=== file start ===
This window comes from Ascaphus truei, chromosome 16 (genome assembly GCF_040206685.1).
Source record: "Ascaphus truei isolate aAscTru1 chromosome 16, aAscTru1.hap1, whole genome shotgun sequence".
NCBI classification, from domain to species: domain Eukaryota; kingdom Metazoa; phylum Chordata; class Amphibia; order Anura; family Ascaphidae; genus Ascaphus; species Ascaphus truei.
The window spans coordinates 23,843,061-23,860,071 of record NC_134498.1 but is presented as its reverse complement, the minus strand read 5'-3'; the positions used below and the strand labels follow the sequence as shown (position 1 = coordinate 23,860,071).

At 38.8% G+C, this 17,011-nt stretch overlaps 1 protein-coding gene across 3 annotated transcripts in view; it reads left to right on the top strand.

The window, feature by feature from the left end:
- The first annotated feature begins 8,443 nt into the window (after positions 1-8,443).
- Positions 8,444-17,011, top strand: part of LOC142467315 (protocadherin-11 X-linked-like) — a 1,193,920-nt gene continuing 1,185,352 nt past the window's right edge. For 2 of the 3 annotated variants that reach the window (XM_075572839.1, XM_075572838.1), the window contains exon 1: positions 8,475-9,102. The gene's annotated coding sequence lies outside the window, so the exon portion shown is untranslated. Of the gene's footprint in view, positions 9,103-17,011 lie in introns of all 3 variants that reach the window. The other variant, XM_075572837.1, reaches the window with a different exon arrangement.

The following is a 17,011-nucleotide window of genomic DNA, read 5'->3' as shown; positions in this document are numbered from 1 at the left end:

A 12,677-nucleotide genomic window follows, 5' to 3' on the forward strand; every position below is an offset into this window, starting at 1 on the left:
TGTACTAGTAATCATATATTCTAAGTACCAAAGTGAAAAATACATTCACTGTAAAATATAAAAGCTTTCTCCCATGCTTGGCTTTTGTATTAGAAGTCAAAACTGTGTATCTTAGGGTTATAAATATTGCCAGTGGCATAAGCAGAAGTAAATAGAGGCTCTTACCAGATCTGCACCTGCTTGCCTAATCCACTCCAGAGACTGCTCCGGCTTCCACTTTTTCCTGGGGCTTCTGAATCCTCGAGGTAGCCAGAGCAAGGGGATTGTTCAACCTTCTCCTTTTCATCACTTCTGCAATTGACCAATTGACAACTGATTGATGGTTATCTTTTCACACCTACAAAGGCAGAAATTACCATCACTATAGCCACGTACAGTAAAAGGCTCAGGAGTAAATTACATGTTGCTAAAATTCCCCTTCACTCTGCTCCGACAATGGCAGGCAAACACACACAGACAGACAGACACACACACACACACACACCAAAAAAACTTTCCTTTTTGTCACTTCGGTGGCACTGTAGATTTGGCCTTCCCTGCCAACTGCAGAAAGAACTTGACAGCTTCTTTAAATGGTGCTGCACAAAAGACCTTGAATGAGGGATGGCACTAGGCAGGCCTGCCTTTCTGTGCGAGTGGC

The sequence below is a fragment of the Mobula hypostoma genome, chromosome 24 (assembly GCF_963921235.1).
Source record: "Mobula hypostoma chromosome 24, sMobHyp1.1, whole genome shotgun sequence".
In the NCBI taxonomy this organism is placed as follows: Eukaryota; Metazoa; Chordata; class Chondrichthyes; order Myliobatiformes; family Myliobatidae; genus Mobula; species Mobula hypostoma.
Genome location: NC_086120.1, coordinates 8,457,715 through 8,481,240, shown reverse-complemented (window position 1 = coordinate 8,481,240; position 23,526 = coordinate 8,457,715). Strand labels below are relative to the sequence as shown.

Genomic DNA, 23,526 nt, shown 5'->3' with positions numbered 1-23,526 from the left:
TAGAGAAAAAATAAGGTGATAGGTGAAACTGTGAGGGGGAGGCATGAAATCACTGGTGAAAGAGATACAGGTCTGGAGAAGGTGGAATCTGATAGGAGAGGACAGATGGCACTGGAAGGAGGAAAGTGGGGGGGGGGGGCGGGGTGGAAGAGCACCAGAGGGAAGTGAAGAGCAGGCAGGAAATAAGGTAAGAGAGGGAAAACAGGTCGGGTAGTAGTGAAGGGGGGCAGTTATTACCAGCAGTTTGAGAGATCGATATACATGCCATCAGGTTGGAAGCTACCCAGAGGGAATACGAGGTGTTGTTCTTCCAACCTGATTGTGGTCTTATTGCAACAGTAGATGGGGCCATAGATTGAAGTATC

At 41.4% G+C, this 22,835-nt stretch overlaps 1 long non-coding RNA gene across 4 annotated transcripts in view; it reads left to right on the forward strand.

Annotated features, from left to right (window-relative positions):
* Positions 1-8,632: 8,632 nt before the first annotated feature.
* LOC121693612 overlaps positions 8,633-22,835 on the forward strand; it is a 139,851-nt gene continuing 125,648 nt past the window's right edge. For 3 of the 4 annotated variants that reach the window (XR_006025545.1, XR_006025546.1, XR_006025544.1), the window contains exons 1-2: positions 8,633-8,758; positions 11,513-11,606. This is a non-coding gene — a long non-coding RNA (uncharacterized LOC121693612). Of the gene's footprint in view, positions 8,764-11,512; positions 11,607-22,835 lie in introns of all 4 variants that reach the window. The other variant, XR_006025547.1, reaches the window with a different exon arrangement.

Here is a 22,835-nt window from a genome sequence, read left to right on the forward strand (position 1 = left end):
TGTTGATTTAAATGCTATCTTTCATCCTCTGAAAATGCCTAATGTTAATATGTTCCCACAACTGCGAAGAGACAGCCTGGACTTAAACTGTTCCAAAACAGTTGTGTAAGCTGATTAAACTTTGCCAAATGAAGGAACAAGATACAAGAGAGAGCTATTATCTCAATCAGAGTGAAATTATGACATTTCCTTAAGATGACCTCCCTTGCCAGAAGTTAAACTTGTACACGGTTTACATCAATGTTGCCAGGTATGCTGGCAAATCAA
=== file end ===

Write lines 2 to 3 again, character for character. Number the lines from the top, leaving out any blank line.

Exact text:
Source record: "Ascaphus truei isolate aAscTru1 chromosome 16, aAscTru1.hap1, whole genome shotgun sequence".
NCBI classification, from domain to species: domain Eukaryota; kingdom Metazoa; phylum Chordata; class Amphibia; order Anura; family Ascaphidae; genus Ascaphus; species Ascaphus truei.